The Story Of A Kiwi Original

Sharing uniquely Kiwi stories that are contributing to New Zealand’s future.

Kiwis love to hear what Kiwis get up to.

Stories resonate. Stories get retold.

So of course a podcast that featured A Kiwi Originals made sense.

Now you can copy the playboook for your own membership organisation.

Representing Your Members. Sharing Their Stories

This article is for membership groups who want to go beyond ‘traditional digital’ communication methods. Traditional digital includes:

  • long emails to all members.
  • photo + description social media updates.

Of course traditional digital has a place, but limiting your features to images and texts limits the impact your organisation can have.

Without foundational content released in an episodic format, your social newsfeeds can look a little light and infrequent and sharing updates a daily labour. That can translate into a member disconnect, lost membership fees through membership churn, resignations or calls for ‘deliver more value’. In this article I’ll share a few of the subtle and not so subtle activities that can transform a membership organisation from reactive to proactive communication through stories at scale.

NZ Made Stories — The background

2018 was was the start of high production value story telling with the Making It New Zealand series. In 2019, The Provenance Marketing Show was launched featuring and giving away products. In 2020, A Kiwi Original took what was learnt from the previous two shows and wrapped it up into a new studio format where the guests visited us. Until Covid-19 arrived that is… coinciding with release of episode 005 on natural hand washing products ironically.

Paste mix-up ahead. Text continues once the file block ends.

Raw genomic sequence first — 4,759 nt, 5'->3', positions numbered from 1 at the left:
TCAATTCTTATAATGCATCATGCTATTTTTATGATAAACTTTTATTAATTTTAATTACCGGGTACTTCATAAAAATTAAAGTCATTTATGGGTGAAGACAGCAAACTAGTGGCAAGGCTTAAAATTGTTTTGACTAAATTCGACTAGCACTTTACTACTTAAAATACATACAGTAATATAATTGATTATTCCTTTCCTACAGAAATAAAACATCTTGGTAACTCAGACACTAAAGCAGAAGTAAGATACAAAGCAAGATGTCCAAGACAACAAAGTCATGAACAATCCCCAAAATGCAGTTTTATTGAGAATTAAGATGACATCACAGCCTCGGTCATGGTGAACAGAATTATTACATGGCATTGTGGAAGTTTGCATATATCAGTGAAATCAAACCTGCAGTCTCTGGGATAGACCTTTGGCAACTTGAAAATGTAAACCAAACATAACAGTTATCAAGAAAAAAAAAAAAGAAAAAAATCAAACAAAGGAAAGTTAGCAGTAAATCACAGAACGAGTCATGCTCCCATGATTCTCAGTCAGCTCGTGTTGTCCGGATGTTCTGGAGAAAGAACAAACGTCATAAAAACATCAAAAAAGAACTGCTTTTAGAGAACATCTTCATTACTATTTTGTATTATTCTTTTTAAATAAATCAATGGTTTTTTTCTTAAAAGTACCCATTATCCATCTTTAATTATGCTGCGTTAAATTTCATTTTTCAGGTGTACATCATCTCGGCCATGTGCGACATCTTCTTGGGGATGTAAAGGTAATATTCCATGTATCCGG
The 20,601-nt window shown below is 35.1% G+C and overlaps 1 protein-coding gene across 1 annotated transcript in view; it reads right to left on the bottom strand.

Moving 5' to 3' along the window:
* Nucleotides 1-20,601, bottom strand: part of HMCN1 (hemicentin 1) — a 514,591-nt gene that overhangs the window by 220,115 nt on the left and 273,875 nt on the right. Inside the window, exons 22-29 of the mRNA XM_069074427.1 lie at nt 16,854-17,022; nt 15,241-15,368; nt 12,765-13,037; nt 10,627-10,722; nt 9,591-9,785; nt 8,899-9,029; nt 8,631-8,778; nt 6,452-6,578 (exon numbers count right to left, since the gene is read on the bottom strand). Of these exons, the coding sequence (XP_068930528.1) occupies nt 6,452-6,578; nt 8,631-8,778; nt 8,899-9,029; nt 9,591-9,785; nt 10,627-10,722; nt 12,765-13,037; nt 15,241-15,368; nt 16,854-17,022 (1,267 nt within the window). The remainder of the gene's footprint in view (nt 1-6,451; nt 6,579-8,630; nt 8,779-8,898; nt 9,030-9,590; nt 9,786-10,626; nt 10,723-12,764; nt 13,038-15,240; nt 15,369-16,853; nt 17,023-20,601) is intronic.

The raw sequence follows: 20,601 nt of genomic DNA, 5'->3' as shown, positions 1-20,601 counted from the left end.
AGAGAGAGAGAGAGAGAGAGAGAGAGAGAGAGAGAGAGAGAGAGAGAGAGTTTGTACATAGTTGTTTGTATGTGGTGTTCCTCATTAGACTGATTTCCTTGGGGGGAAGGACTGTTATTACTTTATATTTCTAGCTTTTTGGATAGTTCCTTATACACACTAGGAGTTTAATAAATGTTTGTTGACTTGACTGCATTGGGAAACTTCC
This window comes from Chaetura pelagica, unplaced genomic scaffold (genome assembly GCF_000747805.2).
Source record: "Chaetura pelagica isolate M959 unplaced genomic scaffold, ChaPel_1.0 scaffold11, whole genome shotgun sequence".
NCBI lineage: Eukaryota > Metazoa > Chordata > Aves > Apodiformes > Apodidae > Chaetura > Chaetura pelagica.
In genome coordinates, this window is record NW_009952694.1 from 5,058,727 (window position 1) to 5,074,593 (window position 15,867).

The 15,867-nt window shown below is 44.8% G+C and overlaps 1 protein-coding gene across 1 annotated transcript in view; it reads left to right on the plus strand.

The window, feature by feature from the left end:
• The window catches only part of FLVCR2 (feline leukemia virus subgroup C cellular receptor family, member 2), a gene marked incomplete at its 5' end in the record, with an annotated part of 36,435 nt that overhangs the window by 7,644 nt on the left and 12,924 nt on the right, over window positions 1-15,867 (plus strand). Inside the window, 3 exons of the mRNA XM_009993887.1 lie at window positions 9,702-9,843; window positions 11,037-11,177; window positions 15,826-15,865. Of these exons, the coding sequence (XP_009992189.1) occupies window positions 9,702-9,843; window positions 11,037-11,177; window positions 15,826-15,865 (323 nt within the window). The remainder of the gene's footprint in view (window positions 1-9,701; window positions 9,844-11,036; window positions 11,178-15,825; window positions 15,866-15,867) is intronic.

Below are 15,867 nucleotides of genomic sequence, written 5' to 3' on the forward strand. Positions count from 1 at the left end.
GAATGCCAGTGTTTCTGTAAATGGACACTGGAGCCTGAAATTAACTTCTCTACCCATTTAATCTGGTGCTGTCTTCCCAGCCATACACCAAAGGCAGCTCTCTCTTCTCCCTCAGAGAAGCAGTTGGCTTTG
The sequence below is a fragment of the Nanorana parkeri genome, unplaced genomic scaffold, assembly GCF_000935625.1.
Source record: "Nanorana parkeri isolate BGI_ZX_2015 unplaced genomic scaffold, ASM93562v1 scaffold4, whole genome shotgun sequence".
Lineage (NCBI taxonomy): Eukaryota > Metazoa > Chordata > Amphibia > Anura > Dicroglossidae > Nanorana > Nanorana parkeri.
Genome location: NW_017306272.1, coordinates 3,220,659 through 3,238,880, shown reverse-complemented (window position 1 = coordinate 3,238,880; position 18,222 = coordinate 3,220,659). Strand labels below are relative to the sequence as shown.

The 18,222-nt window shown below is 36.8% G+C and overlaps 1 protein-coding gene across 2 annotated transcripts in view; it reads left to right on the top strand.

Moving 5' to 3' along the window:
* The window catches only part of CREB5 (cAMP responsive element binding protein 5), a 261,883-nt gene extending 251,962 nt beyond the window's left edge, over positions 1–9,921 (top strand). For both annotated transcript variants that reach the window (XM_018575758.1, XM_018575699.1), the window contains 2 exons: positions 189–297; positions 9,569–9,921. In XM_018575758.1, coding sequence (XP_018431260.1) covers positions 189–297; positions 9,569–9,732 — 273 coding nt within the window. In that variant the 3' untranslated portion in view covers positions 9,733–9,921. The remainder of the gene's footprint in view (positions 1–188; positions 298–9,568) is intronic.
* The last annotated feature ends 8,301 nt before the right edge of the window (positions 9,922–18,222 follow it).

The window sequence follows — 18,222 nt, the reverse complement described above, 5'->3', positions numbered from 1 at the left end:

The Covid-19 Silver Lining

Covid-19 has been an unexpected blessing for the show as guests didn’t have to travel to the Wellington studio to be interviewed. We decided to keep filming the video episodes too and Kiwis preferred to see the many varied backgrounds of offices, workshops and lounges throughout New Zealand.

Why Episodic Content Is Superior For Membership Organisations

Episodic content means creating a repeatable format that every episode follows. Your organisation gets a number of advantages from this.

  • Reduced audience development costs because a new listener that subscribes gets served the back catalogue thanks to the YouTube algorithm.
  • Reduced production costs because your production team know exactly what the spec is for each episode.
  • Reduced approval time because each interviewee knows how they will be portrayed simply by watching or listening to previous episodes.
  • Increased RSVP invitations because each invited guest can see from previous episodes what’s expected.

A Kiwi Original Is Long Form Content For A Reason